10marthons in 10days (TiT) – April 19

I’d not had a beer for a week.

This was my training plan for the colossal 10 marathons in 10 days and having just smashed the life out of sobriety I was all geared up to spend the next 10 days running alongside the river Thames.

In bed my wife asked me if I was nervous. I wasn’t nervous, marathons have become my bread and butter having run around 150 of them so I wasn’t nervous about day 1. I was uneasy about the whole series and the toll running 26.2 miles each day would take on my body. I thought about how I would be functioning come the later days of the race, praying that I would not regret entering this and not enjoying it for half the time.

We had planned for an army of helpers to help at home with the twins (now 2.5 years old) bath and bed time routine and the evening meal to allow me some recovery time and my wife some help with me half out the picture.

My plan for this was to achieve a sub 4 hour finish time each day. This was a lot slower than my natural pace and I would see this as a holiday. The race to me was just about completing rather than competing. I had heard that the race had entries from all over the world (USA, Trinidad, South Africa and Belgium to name a few) so I immediately discounted myself for any sort of podium place for this one.

 

Day 1

Collecting my race bib and saying hello to a few of the regulars on the marathon circuit the atmosphere was absolutely buzzing. A lot of runners had adopted the same strategy as me by wearing their most respected race finisher t shirts and vests. Mine had 100 miler endurance run finisher on the back of it. This was a good way to weigh up the other type of nutters about to embark on this race.

I took a few photos and we walked to the start. As well as mentioning the event to a few friends I had met up with the founder of Mole Valley Runners – Debbie Watts a few weeks before who said that her club would be interested in seeing how I would get on with this. Plan was to take a few photos then post them up online. However, Debbie had run the Medway Megalith a few weeks before and had videoed her experience during the race. As I approached the start line I thought I’d give this form of media a go.

The gun went off for the race and I adopted my sub 4hr strategy. Facebook live was on and there I was staring at myself in my phone not knowing what to say at all. As an absolute amateur I was amazed when I saw that people were watching and shouted their names in surprise. “Ian Love!!?. Morning Mate.” Ramblings of a madman. I gave a brief overview of the race and put it down.

To me day one was just about patience, running comfortably and waiting for the finish line. That was until around 18 miles in I noticed that I was actually sitting in third place. “Don’t do it to yourself” I thought, “don’t get carried away this early on”. What if I upped the pace a bit? 1st and 2nd place weren’t too far ahead.

Too late. My mind had got carried away and bored of waiting for Day 1 to be done. I found myself competing! This was not the plan but alas I caught up with both places and lead into the finish for Day 1. 3:45. Not a quick finish but all that was needed. I think we were all keeping it calm and steady.  I came home chuffed, told the wife who instantly knew how my head worked, gave me a bit of a pet talk about pacing myself and we went to bed.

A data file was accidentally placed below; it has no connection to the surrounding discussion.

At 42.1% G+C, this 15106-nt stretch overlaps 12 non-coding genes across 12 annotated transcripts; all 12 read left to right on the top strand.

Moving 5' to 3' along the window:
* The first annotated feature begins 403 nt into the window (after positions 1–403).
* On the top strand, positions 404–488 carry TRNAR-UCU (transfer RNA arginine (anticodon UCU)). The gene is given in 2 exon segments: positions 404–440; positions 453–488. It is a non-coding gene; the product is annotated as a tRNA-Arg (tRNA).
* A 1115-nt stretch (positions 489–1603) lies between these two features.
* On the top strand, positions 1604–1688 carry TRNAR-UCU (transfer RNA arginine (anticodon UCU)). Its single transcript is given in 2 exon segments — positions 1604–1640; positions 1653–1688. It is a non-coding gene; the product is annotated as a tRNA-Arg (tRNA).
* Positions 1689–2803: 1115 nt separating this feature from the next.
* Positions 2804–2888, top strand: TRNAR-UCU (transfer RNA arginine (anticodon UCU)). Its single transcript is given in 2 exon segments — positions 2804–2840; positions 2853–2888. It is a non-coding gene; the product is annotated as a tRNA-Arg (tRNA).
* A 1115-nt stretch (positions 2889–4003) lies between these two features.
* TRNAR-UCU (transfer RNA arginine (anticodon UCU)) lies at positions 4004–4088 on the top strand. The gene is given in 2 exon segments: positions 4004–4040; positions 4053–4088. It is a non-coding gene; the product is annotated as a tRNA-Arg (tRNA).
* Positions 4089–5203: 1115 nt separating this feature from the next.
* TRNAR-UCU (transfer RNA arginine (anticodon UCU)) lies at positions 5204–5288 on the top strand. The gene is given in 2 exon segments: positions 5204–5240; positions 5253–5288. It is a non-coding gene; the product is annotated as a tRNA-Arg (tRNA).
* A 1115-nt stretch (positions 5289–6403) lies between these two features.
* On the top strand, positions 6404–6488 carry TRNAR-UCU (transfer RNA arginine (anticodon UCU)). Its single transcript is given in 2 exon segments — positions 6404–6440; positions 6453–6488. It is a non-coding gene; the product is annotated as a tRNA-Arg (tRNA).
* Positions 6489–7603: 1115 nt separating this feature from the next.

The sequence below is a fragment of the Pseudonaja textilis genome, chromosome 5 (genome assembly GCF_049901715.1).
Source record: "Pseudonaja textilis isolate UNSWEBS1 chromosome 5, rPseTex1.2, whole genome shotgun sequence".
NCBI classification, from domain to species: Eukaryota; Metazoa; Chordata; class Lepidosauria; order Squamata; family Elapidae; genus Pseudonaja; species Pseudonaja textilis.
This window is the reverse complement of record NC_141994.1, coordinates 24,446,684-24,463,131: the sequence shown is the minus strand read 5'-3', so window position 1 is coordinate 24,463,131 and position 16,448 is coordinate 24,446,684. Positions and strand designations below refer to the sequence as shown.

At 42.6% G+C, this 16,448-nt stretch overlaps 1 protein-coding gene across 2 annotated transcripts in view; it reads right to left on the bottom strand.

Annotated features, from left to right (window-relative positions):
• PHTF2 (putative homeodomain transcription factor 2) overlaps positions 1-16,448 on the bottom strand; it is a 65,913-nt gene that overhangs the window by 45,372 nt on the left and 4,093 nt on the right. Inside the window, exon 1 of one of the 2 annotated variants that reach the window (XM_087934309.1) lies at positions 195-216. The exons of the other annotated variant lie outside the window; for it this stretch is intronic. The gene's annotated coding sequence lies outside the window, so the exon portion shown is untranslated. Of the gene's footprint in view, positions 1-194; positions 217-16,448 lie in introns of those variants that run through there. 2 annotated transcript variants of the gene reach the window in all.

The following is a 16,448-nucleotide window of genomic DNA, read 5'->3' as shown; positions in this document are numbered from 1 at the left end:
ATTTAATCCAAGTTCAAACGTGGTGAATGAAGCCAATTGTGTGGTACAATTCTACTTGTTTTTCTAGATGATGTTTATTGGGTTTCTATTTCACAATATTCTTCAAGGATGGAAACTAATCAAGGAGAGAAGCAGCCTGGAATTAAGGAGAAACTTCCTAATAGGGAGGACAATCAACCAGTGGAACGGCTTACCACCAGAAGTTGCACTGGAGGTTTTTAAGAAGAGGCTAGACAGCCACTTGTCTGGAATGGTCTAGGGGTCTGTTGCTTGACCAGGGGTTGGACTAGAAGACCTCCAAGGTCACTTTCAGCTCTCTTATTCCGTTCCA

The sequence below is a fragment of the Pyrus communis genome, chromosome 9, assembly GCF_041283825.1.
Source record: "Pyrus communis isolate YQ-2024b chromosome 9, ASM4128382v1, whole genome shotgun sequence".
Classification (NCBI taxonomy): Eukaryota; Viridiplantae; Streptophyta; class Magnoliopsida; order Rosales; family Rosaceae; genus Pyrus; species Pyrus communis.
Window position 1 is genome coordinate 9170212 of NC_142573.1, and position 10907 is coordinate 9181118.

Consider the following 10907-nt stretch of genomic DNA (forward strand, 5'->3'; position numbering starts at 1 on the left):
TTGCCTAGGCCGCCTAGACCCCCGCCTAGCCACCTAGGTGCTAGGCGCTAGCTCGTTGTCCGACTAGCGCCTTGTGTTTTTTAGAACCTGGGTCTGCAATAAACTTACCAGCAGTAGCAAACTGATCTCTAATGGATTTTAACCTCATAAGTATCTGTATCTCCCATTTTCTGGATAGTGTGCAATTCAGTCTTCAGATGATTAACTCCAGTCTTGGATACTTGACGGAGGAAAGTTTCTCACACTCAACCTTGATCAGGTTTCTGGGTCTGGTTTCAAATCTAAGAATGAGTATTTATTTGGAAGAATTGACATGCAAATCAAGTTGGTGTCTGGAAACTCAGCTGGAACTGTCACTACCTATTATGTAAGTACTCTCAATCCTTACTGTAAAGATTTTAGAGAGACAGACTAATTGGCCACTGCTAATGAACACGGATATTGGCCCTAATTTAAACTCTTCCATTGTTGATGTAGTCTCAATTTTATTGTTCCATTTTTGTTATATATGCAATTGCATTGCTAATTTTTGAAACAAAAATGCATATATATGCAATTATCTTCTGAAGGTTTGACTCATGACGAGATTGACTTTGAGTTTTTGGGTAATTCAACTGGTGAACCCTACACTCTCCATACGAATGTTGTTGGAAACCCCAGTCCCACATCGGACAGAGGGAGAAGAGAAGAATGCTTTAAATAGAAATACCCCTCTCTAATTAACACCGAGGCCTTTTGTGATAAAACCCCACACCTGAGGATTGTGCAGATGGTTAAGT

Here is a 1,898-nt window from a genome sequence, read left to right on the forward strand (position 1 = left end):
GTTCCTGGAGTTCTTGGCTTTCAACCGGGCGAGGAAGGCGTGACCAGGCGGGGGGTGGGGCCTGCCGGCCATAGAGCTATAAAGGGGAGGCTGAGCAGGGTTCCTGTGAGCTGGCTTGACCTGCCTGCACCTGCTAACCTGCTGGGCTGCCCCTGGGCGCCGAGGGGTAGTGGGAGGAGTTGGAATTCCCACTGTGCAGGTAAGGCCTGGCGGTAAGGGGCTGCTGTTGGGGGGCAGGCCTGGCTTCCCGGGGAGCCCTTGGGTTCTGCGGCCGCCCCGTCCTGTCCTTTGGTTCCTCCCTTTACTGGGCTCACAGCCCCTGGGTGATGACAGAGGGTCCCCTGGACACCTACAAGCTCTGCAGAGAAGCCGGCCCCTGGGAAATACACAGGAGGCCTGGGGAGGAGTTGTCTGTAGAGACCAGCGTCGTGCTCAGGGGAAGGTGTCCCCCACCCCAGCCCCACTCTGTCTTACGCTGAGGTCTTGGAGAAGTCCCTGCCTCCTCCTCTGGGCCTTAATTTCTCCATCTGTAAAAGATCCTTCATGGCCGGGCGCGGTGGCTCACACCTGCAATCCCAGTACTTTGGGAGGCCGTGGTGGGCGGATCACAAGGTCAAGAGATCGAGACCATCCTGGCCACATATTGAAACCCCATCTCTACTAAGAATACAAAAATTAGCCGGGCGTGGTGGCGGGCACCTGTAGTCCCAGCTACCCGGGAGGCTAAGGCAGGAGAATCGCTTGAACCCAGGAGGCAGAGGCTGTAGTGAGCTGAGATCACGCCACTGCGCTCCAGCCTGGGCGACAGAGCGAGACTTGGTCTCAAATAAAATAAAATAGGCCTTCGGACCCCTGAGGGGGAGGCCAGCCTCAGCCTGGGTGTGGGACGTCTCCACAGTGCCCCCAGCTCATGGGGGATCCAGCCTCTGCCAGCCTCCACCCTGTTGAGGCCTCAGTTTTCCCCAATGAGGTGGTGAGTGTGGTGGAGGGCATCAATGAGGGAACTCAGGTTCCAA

Day 2

Hardly slept through the night. No fault of the twins. My mind was completely wired with the race and the 9 days ahead. My legs were mildly fatigued. I hadn’t done any multi day running for quite some time.

Down to the start line which was now the Wier Pub. Day 1 had been the race briefing at the Leisure Centre a few minutes’ walk away. For the rest of the series we would meet at the pub. Breakfast and moaning was available for all that wanted it. Runners complaining of tiredness and some mild aches and pains. Being British I loved the moaning. My closest friends would probably describe me as a serial complainer, whinger and moaner so I fit right into this part of the experience. I didn’t find myself doing too much moaning throughout the race. I would often sarcastically chant the words “best holiday ever” but that was about the sum of my contribution. Still, I loved hearing the moaning.

In the real world these days when someone greats you in the morning with “Alright?” 99.9% of the time the response is “yeah, you?”. A totally meaningless and pointless routine that we as Brits have managed to get ourselves in. Down here on the tow path it was a totally different experience. “Alright?” one would say, only to be answered with a “NO I AM NOT ALRIGHT” with a load of profanities thrown in for good measure. I loved it!

At the start the gun went off and so did my morning broadcast to Ian Love and people from surrounding areas. After the dressing down from the wife about pacing this thing with a bit more intelligence I decided to get back to the sub 4 hour pace. Come on, this is supposed to be a holiday. I hadn’t turned up to this to slog out a quick marathon each day.

Day 2 for me was the hardest. My legs had seized up somewhat and I felt like I was plodding rather than running, dragging the soles of my shoes along the tow path. During the later stages of the day I found myself in second place again. The devil in me again suggesting to try and push for the win. Forget the remaining 200+ miles, just get first today and kick back for the rest of it. Again at around the 20mile mark I pushed that bit harder and lead Day 2 into the finish in 3:38.